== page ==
By

Tito Bucheli

Updated

March 25, 2024

Edited By

Fausto Bucheli Jr
Image Credit: Pixabay

Georgia drivers know the frustration of rising car insurance costs. But just how much have rates climbed since the 1980s, and what’s driving this seemingly relentless trend? In this article¬†Cheap Insurance¬†dives into the reasons behind the history of¬†Georgia car insurance¬†price increases and explores ways to navigate the current landscape.

Key Takeaways:

  • Georgia car insurance rates have likely increased significantly since the 1980s, mirroring a national trend.
  • Factors like rising accident rates, medical costs, and car repair expenses contribute to higher premiums in Georgia.
  • Compared to some states, Georgia’s “fault” system and specific risk factors like weather events can impact insurance costs.
  • Georgia drivers can manage costs by comparing rates, maintaining a clean record, and adjusting coverage levels.
  • Future trends like autonomous vehicles and safety technology may influence car insurance prices in Georgia. Staying informed can empower you to make informed decisions.

National Insurance Costs Since 1980

In our May 2020 reporting on How auto insurance rates have changed over the past decades we observed the following national car insurance premium trends based on U.S. Bureau of Labor Statistics data:

1980s

‚Äď Average monthly insurance premium: $119

‚Äď Premium increase from start of decade: $85 (103%)

1990s

‚Äď Average monthly insurance premium: $225

‚Äď Premium increase from start of decade: $76 (43%)

2000s

‚Äď Average monthly insurance premium: $315

‚Äď Premium increase from start of decade: $100 (39%)

2010s

‚Äď Average monthly insurance premium: $464

‚Äď Premium increase from start of decade: $196 (52%)

2020s

‚Äď Average monthly insurance premium: $564

‚Äď Premium increase from start of decade: $38 (7%)

Auto Insurance CPI index 1980-2023
U.S. Bureau of Labor Statistics Auto Insurance CPI index 1980-2023

How Affordable Was Car Insurance in Georgia During the 1980s?

Compared to today’s costs,¬†car insurance in Georgia¬†during the 1980s was significantly more affordable. Anecdotal evidence and historical data suggest drivers could paid several hundred dollars less annually for minimum liability coverage than they do today.

Here’s some perspective: According to U.S. Bureau of Labor Statistics data, the monthly national average cost of auto insurance at the end of 1989 was $119, which was a remarkable 103% increase over the $85 per month cost for car insurance at the start of the decade in 1980.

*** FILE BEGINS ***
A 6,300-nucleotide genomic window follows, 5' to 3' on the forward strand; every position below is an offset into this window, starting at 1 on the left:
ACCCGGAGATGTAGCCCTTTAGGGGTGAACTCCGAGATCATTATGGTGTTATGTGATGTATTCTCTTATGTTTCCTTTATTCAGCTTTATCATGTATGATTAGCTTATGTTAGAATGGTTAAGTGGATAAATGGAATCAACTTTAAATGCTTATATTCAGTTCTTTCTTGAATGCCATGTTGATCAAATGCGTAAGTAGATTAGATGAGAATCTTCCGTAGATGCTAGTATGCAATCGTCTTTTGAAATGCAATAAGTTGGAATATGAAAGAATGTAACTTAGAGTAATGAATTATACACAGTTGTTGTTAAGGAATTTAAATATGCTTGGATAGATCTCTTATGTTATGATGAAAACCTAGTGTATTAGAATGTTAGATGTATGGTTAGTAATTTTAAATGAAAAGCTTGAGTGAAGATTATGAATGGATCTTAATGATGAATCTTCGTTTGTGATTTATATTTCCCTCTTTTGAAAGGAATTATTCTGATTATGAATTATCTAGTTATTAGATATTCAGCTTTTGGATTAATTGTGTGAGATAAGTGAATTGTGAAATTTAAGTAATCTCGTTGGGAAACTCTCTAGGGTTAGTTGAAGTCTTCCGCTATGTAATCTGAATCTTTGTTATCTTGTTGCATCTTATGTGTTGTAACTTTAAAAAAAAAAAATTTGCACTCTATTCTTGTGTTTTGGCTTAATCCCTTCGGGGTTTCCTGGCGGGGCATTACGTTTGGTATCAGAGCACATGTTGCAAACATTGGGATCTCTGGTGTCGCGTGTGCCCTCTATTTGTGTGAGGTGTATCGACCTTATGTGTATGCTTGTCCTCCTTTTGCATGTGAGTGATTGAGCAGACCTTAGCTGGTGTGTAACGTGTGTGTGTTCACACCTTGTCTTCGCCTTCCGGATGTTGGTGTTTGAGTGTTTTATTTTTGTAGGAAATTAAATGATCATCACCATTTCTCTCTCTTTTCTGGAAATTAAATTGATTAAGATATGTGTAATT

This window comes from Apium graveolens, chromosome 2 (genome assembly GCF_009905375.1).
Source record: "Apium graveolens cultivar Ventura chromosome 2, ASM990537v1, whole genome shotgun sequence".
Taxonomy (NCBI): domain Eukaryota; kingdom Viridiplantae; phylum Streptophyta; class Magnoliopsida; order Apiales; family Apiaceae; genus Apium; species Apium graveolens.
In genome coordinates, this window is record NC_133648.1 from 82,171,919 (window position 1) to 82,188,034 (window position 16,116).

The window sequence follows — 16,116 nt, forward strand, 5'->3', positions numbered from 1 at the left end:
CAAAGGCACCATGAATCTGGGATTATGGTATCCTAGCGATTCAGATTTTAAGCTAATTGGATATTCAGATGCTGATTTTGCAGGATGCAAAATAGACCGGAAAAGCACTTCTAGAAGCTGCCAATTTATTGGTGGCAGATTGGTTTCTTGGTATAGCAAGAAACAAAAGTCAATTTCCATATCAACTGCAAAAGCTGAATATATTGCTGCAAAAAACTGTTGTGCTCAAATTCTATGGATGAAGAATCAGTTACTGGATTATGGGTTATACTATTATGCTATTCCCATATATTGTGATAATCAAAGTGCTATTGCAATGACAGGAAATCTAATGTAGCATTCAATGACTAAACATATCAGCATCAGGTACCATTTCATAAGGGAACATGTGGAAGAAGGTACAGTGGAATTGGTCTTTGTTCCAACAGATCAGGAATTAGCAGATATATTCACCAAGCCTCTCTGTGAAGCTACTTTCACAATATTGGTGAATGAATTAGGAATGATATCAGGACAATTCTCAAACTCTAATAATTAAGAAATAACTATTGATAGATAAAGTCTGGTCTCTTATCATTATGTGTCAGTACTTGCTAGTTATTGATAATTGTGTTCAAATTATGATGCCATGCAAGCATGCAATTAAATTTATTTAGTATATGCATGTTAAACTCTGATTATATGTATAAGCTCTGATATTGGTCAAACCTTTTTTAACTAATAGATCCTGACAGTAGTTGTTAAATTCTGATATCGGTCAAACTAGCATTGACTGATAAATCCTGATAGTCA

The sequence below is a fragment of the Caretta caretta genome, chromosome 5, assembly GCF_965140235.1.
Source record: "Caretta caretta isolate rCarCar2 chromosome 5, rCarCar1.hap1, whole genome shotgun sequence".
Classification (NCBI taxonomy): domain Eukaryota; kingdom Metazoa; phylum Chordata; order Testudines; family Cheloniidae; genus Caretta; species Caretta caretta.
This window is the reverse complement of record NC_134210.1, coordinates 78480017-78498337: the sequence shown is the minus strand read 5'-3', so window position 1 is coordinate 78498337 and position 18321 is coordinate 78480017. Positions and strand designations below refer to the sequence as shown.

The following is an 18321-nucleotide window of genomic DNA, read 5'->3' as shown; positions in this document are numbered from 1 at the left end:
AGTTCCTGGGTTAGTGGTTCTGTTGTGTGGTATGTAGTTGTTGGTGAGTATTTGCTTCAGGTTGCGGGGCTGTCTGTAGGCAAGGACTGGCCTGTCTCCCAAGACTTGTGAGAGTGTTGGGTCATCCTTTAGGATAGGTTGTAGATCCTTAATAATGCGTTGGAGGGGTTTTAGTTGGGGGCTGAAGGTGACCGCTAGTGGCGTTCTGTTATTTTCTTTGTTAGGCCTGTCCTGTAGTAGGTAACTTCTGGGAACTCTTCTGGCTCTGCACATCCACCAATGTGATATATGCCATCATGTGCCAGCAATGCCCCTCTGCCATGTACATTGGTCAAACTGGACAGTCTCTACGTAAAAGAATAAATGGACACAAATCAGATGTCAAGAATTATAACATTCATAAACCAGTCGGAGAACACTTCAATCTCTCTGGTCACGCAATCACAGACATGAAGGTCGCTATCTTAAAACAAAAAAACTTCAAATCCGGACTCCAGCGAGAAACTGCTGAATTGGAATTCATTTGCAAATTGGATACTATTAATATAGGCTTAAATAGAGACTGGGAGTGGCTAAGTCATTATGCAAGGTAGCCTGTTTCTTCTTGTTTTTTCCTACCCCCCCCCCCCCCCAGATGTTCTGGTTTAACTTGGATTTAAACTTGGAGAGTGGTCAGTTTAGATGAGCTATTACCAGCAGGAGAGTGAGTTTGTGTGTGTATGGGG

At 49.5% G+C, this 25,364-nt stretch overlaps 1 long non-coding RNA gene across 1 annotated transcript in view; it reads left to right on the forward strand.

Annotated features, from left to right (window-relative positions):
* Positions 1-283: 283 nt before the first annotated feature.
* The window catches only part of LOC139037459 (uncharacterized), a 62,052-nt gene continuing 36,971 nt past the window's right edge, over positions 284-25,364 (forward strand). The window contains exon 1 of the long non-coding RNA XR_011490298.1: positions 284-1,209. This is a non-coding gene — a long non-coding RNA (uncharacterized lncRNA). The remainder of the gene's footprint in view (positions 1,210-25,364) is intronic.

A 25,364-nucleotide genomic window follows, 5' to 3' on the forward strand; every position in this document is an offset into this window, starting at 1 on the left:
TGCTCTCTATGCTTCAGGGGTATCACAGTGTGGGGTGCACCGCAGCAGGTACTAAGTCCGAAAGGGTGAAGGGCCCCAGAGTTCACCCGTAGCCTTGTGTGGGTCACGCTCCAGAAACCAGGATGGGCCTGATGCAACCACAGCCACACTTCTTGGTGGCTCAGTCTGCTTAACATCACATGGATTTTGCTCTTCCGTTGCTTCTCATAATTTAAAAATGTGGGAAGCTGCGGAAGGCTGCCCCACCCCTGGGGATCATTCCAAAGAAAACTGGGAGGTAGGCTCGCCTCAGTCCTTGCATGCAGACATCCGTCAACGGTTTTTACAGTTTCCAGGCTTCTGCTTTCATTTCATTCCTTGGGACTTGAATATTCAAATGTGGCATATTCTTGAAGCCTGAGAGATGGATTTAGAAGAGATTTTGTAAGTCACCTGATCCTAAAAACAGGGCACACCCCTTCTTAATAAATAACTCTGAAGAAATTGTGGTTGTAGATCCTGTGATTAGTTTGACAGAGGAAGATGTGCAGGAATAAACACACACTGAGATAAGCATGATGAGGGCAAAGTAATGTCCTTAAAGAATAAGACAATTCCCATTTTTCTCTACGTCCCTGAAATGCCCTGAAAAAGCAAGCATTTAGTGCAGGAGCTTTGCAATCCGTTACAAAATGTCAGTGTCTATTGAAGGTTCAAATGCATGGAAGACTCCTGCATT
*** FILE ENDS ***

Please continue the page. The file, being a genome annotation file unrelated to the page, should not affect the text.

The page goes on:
What Factors Have Driven Up Car Insurance Costs in Georgia?

Several key factors contribute to the rising cost of car insurance in Georgia:

  • Increased Accident Rates:¬† Data from the Georgia Department of Transportation (Georgia DOT) reveals a rise in traffic accidents over the past few decades. This translates to more insurance claims, putting pressure on insurers to raise premiums.
  • Rising Medical Costs:¬† Medical expenses associated with car accidents have skyrocketed. The cost of treatments, hospital stays, and rehabilitation are factored into insurance payouts, leading to higher rates in Georgia.
  • More Expensive Cars & Repair Costs: Modern vehicles are packed with advanced safety features and complex technology. While this improves safety, it also drives up repair costs after an accident. Replacing these components can be expensive, leading insurers to adjust premiums accordingly.
  • Distracted Driving: The rise of smartphones and¬†in-car technology¬†has contributed to a surge in distracted driving in Georgia. This reckless behavior increases the likelihood of accidents, prompting insurers to raise rates to offset the risk.
  • State-Specific Regulations: Georgia operates under a “fault” insurance system. This means the¬†at fault¬†driver’s insurance company typically covers damages. While this aims to streamline claim processing, it can also lead to more lawsuits as drivers and their insurers fight over who is responsible, impacting insurance costs.
Image Credit: Pixabay

How Do Today’s Georgia Car Insurance Rates Compare to the National Average?

According to Bankrate, the average annual auto insurance premium in Georgia is $2,610. This is $67 more than the national average, placing Georgia at the number 35 spot on the list of states with the highest auto insurance costs. Georgia residents can expect to spend about 3.58% of their income on car insurance annually.

How Does Georgia’s Car Insurance System Compare to Other States?

While Georgia drivers face rising costs, it’s important to understand the national context. Here’s how Georgia’s car insurance system stacks up against other states: